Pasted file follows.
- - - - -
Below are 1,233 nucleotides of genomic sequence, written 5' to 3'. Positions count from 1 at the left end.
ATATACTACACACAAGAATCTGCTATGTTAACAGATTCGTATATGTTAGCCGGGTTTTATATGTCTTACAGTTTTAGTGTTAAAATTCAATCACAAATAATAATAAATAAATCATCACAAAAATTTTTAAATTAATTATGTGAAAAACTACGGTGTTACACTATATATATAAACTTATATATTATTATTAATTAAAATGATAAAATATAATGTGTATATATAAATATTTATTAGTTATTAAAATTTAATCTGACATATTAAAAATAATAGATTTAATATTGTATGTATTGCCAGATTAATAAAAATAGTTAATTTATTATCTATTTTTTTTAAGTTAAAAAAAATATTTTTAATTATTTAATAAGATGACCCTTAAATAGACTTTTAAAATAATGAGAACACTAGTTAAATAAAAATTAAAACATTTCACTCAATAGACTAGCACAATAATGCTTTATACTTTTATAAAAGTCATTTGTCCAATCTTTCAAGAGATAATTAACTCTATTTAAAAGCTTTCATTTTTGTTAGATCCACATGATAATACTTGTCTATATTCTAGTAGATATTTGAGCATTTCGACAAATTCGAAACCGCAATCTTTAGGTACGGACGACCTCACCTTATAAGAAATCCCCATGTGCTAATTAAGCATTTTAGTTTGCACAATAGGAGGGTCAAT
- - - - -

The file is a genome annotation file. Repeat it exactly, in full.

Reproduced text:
Below are 1,233 nucleotides of genomic sequence, written 5' to 3'. Positions count from 1 at the left end.
ATATACTACACACAAGAATCTGCTATGTTAACAGATTCGTATATGTTAGCCGGGTTTTATATGTCTTACAGTTTTAGTGTTAAAATTCAATCACAAATAATAATAAATAAATCATCACAAAAATTTTTAAATTAATTATGTGAAAAACTACGGTGTTACACTATATATATAAACTTATATATTATTATTAATTAAAATGATAAAATATAATGTGTATATATAAATATTTATTAGTTATTAAAATTTAATCTGACATATTAAAAATAATAGATTTAATATTGTATGTATTGCCAGATTAATAAAAATAGTTAATTTATTATCTATTTTTTTTAAGTTAAAAAAAATATTTTTAATTATTTAATAAGATGACCCTTAAATAGACTTTTAAAATAATGAGAACACTAGTTAAATAAAAATTAAAACATTTCACTCAATAGACTAGCACAATAATGCTTTATACTTTTATAAAAGTCATTTGTCCAATCTTTCAAGAGATAATTAACTCTATTTAAAAGCTTTCATTTTTGTTAGATCCACATGATAATACTTGTCTATATTCTAGTAGATATTTGAGCATTTCGACAAATTCGAAACCGCAATCTTTAGGTACGGACGACCTCACCTTATAAGAAATCCCCATGTGCTAATTAAGCATTTTAGTTTGCACAATAGGAGGGTCAAT